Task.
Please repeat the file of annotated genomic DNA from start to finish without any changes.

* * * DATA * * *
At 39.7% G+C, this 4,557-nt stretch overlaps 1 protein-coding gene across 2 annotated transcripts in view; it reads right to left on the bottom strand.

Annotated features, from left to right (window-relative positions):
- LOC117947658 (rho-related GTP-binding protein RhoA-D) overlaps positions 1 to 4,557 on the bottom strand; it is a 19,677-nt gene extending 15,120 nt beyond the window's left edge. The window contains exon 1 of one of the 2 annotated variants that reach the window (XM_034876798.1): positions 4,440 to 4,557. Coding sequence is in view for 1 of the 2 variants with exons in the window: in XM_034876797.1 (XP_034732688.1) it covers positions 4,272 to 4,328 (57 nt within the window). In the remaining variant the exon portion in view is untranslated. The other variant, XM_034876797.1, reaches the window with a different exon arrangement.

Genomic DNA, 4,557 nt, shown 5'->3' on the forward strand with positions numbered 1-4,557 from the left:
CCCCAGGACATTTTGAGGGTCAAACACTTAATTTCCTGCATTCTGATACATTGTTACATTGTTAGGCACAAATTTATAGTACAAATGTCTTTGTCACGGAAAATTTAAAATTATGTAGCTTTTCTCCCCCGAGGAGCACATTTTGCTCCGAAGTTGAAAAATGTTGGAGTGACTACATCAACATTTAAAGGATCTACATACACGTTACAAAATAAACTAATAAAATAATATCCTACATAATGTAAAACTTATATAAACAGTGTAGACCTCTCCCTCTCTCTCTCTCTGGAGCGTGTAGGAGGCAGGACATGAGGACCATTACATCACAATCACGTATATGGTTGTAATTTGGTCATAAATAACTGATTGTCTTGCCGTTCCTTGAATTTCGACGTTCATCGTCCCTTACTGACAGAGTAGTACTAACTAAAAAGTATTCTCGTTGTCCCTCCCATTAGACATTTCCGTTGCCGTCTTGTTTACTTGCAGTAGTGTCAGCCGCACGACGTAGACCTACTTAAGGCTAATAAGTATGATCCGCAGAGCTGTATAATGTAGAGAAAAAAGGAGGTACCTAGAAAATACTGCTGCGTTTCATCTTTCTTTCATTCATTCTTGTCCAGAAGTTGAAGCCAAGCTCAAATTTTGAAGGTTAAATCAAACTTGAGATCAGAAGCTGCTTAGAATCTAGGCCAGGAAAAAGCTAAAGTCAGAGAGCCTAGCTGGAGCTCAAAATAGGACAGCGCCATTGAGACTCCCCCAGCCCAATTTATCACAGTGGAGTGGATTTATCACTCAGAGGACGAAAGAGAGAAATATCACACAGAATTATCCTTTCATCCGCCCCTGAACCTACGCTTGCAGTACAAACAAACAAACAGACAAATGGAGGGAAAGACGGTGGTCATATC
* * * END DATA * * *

At 39.7% G+C, this 4,557-nt stretch overlaps 1 protein-coding gene across 2 annotated transcripts in view; it reads right to left on the bottom strand.

Annotated features, from left to right (window-relative positions):
- LOC117947658 (rho-related GTP-binding protein RhoA-D) overlaps positions 1 to 4,557 on the bottom strand; it is a 19,677-nt gene extending 15,120 nt beyond the window's left edge. The window contains exon 1 of one of the 2 annotated variants that reach the window (XM_034876798.1): positions 4,440 to 4,557. Coding sequence is in view for 1 of the 2 variants with exons in the window: in XM_034876797.1 (XP_034732688.1) it covers positions 4,272 to 4,328 (57 nt within the window). In the remaining variant the exon portion in view is untranslated. The other variant, XM_034876797.1, reaches the window with a different exon arrangement.

Genomic DNA, 4,557 nt, shown 5'->3' on the forward strand with positions numbered 1-4,557 from the left:
CCCCAGGACATTTTGAGGGTCAAACACTTAATTTCCTGCATTCTGATACATTGTTACATTGTTAGGCACAAATTTATAGTACAAATGTCTTTGTCACGGAAAATTTAAAATTATGTAGCTTTTCTCCCCCGAGGAGCACATTTTGCTCCGAAGTTGAAAAATGTTGGAGTGACTACATCAACATTTAAAGGATCTACATACACGTTACAAAATAAACTAATAAAATAATATCCTACATAATGTAAAACTTATATAAACAGTGTAGACCTCTCCCTCTCTCTCTCTCTGGAGCGTGTAGGAGGCAGGACATGAGGACCATTACATCACAATCACGTATATGGTTGTAATTTGGTCATAAATAACTGATTGTCTTGCCGTTCCTTGAATTTCGACGTTCATCGTCCCTTACTGACAGAGTAGTACTAACTAAAAAGTATTCTCGTTGTCCCTCCCATTAGACATTTCCGTTGCCGTCTTGTTTACTTGCAGTAGTGTCAGCCGCACGACGTAGACCTACTTAAGGCTAATAAGTATGATCCGCAGAGCTGTATAATGTAGAGAAAAAAGGAGGTACCTAGAAAATACTGCTGCGTTTCATCTTTCTTTCATTCATTCTTGTCCAGAAGTTGAAGCCAAGCTCAAATTTTGAAGGTTAAATCAAACTTGAGATCAGAAGCTGCTTAGAATCTAGGCCAGGAAAAAGCTAAAGTCAGAGAGCCTAGCTGGAGCTCAAAATAGGACAGCGCCATTGAGACTCCCCCAGCCCAATTTATCACAGTGGAGTGGATTTATCACTCAGAGGACGAAAGAGAGAAATATCACACAGAATTATCCTTTCATCCGCCCCTGAACCTACGCTTGCAGTACAAACAAACAAACAGACAAATGGAGGGAAAGACGGTGGTCATATC